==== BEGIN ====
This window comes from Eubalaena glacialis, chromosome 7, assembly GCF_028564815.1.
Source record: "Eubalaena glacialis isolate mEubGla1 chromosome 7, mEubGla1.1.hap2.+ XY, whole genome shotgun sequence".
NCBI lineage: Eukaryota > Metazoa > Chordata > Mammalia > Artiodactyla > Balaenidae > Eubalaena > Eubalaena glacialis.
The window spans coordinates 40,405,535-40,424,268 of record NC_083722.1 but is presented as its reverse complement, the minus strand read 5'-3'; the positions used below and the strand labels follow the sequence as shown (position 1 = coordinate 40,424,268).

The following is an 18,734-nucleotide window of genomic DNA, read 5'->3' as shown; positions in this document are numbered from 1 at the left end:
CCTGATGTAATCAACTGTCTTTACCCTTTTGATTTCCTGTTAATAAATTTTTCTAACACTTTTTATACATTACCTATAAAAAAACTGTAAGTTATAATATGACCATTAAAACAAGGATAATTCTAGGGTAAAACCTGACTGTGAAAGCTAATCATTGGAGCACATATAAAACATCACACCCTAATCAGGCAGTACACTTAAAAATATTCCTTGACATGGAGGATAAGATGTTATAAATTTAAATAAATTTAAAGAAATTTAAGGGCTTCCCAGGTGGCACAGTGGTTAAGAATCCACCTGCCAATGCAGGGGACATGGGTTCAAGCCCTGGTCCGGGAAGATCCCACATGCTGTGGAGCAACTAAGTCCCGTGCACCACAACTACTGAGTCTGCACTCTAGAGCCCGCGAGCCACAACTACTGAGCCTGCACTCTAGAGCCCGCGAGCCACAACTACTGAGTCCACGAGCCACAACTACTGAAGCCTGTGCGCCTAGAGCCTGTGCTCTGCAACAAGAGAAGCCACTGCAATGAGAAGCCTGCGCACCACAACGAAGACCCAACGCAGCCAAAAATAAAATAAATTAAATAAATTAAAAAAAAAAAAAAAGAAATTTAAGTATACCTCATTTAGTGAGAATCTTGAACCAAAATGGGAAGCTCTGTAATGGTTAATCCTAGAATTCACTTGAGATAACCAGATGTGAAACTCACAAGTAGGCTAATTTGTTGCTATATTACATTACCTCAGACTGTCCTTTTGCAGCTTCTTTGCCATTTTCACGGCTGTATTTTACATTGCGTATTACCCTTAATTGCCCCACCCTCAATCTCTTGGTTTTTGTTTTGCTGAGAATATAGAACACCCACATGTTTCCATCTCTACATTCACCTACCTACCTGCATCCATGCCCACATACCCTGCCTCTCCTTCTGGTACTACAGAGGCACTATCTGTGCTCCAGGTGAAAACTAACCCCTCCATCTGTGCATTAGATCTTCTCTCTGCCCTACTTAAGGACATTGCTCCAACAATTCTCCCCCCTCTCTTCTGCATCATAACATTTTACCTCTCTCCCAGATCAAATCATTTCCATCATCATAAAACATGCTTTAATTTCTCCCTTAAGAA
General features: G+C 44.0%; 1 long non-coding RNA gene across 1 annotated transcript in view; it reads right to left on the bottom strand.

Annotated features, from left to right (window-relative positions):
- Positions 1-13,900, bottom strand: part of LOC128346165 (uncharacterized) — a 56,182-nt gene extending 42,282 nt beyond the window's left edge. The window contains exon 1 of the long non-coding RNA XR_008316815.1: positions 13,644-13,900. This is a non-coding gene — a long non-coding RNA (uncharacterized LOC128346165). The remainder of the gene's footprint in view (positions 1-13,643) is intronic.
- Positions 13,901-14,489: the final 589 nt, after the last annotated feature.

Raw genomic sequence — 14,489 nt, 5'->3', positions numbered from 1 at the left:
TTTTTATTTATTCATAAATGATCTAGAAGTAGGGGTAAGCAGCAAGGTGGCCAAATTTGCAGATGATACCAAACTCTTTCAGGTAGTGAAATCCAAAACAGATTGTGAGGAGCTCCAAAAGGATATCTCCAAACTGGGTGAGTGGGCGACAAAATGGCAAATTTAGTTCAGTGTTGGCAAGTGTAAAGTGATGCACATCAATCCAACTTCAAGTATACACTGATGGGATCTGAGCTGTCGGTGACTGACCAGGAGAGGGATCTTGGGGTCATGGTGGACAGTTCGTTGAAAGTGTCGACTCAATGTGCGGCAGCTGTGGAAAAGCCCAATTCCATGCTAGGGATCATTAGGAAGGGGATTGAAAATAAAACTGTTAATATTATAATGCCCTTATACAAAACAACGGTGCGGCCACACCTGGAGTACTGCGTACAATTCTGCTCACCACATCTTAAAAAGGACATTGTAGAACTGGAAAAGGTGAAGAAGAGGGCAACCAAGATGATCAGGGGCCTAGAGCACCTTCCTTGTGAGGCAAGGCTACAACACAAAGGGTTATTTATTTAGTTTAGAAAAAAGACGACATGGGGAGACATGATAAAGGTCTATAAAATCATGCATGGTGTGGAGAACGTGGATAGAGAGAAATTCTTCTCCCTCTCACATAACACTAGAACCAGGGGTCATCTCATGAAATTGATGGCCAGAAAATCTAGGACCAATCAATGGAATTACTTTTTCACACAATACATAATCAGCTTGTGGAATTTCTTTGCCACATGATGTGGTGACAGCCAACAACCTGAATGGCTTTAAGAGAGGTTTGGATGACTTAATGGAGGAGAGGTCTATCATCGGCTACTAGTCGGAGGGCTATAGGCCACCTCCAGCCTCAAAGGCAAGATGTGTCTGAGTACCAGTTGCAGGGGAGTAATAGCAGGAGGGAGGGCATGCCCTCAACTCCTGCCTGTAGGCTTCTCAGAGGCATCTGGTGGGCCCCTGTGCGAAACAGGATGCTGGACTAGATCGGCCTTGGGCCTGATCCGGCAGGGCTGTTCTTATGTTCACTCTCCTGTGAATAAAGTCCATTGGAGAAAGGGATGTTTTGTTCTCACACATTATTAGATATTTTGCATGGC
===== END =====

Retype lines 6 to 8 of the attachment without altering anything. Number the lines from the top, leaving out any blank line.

CCTGATGTAATCAACTGTCTTTACCCTTTTGATTTCCTGTTAATAAATTTTTCTAACACTTTTTATACATTACCTATAAAAAAACTGTAAGTTATAATATGACCATTAAAACAAGGATAATTCTAGGGTAAAACCTGACTGTGAAAGCTAATCATTGGAGCACATATAAAACATCACACCCTAATCAGGCAGTACACTTAAAAATATTCCTTGACATGGAGGATAAGATGTTATAAATTTAAATAAATTTAAAGAAATTTAAGGGCTTCCCAGGTGGCACAGTGGTTAAGAATCCACCTGCCAATGCAGGGGACATGGGTTCAAGCCCTGGTCCGGGAAGATCCCACATGCTGTGGAGCAACTAAGTCCCGTGCACCACAACTACTGAGTCTGCACTCTAGAGCCCGCGAGCCACAACTACTGAGCCTGCACTCTAGAGCCCGCGAGCCACAACTACTGAGTCCACGAGCCACAACTACTGAAGCCTGTGCGCCTAGAGCCTGTGCTCTGCAACAAGAGAAGCCACTGCAATGAGAAGCCTGCGCACCACAACGAAGACCCAACGCAGCCAAAAATAAAATAAATTAAATAAATTAAAAAAAAAAAAAAAGAAATTTAAGTATACCTCATTTAGTGAGAATCTTGAACCAAAATGGGAAGCTCTGTAATGGTTAATCCTAGAATTCACTTGAGATAACCAGATGTGAAACTCACAAGTAGGCTAATTTGTTGCTATATTACATTACCTCAGACTGTCCTTTTGCAGCTTCTTTGCCATTTTCACGGCTGTATTTTACATTGCGTATTACCCTTAATTGCCCCACCCTCAATCTCTTGGTTTTTGTTTTGCTGAGAATATAGAACACCCACATGTTTCCATCTCTACATTCACCTACCTACCTGCATCCATGCCCACATACCCTGCCTCTCCTTCTGGTACTACAGAGGCACTATCTGTGCTCCAGGTGAAAACTAACCCCTCCATCTGTGCATTAGATCTTCTCTCTGCCCTACTTAAGGACATTGCTCCAACAATTCTCCCCCCTCTCTTCTGCATCATAACATTTTACCTCTCTCCCAGATCAAATCATTTCCATCATCATAAAACATGCTTTAATTTCTCCCTTAAGAA
General features: G+C 44.0%; 1 long non-coding RNA gene across 1 annotated transcript in view; it reads right to left on the bottom strand.

Annotated features, from left to right (window-relative positions):